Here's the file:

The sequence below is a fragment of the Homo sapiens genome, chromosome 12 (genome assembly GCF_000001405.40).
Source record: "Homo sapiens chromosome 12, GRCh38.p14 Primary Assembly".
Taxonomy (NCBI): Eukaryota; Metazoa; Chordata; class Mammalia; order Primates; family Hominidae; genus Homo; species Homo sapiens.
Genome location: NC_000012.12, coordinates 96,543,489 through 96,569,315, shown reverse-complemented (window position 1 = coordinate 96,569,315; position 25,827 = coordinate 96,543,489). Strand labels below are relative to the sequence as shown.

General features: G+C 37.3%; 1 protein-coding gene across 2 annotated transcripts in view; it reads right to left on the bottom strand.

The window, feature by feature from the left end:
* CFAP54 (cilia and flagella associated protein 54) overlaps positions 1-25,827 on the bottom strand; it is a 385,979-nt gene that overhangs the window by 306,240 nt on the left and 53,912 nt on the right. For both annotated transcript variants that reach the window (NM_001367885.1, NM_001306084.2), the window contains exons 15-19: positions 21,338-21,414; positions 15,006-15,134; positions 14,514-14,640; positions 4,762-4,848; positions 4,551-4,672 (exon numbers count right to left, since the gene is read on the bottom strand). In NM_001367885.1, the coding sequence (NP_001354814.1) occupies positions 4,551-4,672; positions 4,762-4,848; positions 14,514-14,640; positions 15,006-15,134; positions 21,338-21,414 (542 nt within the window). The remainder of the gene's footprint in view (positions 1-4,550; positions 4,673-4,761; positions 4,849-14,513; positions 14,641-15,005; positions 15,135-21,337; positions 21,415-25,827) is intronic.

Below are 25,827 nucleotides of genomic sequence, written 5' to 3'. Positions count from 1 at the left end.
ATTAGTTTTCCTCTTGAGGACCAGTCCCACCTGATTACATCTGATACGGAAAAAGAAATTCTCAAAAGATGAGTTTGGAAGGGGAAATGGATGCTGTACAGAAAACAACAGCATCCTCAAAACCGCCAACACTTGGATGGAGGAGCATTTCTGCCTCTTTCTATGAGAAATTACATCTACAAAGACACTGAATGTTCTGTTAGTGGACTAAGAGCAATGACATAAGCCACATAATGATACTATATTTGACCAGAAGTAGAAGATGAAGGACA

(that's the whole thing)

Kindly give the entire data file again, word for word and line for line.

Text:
The sequence below is a fragment of the Homo sapiens genome, chromosome 12 (genome assembly GCF_000001405.40).
Source record: "Homo sapiens chromosome 12, GRCh38.p14 Primary Assembly".
Taxonomy (NCBI): Eukaryota; Metazoa; Chordata; class Mammalia; order Primates; family Hominidae; genus Homo; species Homo sapiens.
Genome location: NC_000012.12, coordinates 96,543,489 through 96,569,315, shown reverse-complemented (window position 1 = coordinate 96,569,315; position 25,827 = coordinate 96,543,489). Strand labels below are relative to the sequence as shown.

General features: G+C 37.3%; 1 protein-coding gene across 2 annotated transcripts in view; it reads right to left on the bottom strand.

The window, feature by feature from the left end:
* CFAP54 (cilia and flagella associated protein 54) overlaps positions 1-25,827 on the bottom strand; it is a 385,979-nt gene that overhangs the window by 306,240 nt on the left and 53,912 nt on the right. For both annotated transcript variants that reach the window (NM_001367885.1, NM_001306084.2), the window contains exons 15-19: positions 21,338-21,414; positions 15,006-15,134; positions 14,514-14,640; positions 4,762-4,848; positions 4,551-4,672 (exon numbers count right to left, since the gene is read on the bottom strand). In NM_001367885.1, the coding sequence (NP_001354814.1) occupies positions 4,551-4,672; positions 4,762-4,848; positions 14,514-14,640; positions 15,006-15,134; positions 21,338-21,414 (542 nt within the window). The remainder of the gene's footprint in view (positions 1-4,550; positions 4,673-4,761; positions 4,849-14,513; positions 14,641-15,005; positions 15,135-21,337; positions 21,415-25,827) is intronic.

Below are 25,827 nucleotides of genomic sequence, written 5' to 3'. Positions count from 1 at the left end.
ATTAGTTTTCCTCTTGAGGACCAGTCCCACCTGATTACATCTGATACGGAAAAAGAAATTCTCAAAAGATGAGTTTGGAAGGGGAAATGGATGCTGTACAGAAAACAACAGCATCCTCAAAACCGCCAACACTTGGATGGAGGAGCATTTCTGCCTCTTTCTATGAGAAATTACATCTACAAAGACACTGAATGTTCTGTTAGTGGACTAAGAGCAATGACATAAGCCACATAATGATACTATATTTGACCAGAAGTAGAAGATGAAGGACA